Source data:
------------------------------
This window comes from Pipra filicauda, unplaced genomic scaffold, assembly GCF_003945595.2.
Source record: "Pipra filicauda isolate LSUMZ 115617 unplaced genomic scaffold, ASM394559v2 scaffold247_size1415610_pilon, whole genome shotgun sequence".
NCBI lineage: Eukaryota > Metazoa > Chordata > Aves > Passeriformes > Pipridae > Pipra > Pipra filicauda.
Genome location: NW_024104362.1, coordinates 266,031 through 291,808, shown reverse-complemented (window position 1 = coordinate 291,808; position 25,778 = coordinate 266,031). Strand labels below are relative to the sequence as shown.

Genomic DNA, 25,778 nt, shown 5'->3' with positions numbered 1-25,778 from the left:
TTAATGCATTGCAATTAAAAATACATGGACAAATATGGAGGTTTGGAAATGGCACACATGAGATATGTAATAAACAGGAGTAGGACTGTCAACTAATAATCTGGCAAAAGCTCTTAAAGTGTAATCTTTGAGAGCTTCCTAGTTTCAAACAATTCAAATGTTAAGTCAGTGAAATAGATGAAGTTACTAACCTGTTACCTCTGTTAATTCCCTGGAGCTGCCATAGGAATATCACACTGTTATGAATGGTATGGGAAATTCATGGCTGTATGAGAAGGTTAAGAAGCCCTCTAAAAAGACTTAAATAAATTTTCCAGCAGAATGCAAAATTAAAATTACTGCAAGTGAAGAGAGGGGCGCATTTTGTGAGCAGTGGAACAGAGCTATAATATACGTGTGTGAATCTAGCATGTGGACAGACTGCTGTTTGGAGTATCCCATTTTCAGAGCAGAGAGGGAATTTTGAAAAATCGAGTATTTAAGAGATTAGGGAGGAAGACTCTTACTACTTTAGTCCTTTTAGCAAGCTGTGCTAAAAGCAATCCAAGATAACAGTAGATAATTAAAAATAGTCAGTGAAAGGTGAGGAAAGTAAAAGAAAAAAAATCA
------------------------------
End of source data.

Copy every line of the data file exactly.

This window comes from Pipra filicauda, unplaced genomic scaffold, assembly GCF_003945595.2.
Source record: "Pipra filicauda isolate LSUMZ 115617 unplaced genomic scaffold, ASM394559v2 scaffold247_size1415610_pilon, whole genome shotgun sequence".
NCBI lineage: Eukaryota > Metazoa > Chordata > Aves > Passeriformes > Pipridae > Pipra > Pipra filicauda.
Genome location: NW_024104362.1, coordinates 266,031 through 291,808, shown reverse-complemented (window position 1 = coordinate 291,808; position 25,778 = coordinate 266,031). Strand labels below are relative to the sequence as shown.

Genomic DNA, 25,778 nt, shown 5'->3' with positions numbered 1-25,778 from the left:
TTAATGCATTGCAATTAAAAATACATGGACAAATATGGAGGTTTGGAAATGGCACACATGAGATATGTAATAAACAGGAGTAGGACTGTCAACTAATAATCTGGCAAAAGCTCTTAAAGTGTAATCTTTGAGAGCTTCCTAGTTTCAAACAATTCAAATGTTAAGTCAGTGAAATAGATGAAGTTACTAACCTGTTACCTCTGTTAATTCCCTGGAGCTGCCATAGGAATATCACACTGTTATGAATGGTATGGGAAATTCATGGCTGTATGAGAAGGTTAAGAAGCCCTCTAAAAAGACTTAAATAAATTTTCCAGCAGAATGCAAAATTAAAATTACTGCAAGTGAAGAGAGGGGCGCATTTTGTGAGCAGTGGAACAGAGCTATAATATACGTGTGTGAATCTAGCATGTGGACAGACTGCTGTTTGGAGTATCCCATTTTCAGAGCAGAGAGGGAATTTTGAAAAATCGAGTATTTAAGAGATTAGGGAGGAAGACTCTTACTACTTTAGTCCTTTTAGCAAGCTGTGCTAAAAGCAATCCAAGATAACAGTAGATAATTAAAAATAGTCAGTGAAAGGTGAGGAAAGTAAAAGAAAAAAAATCA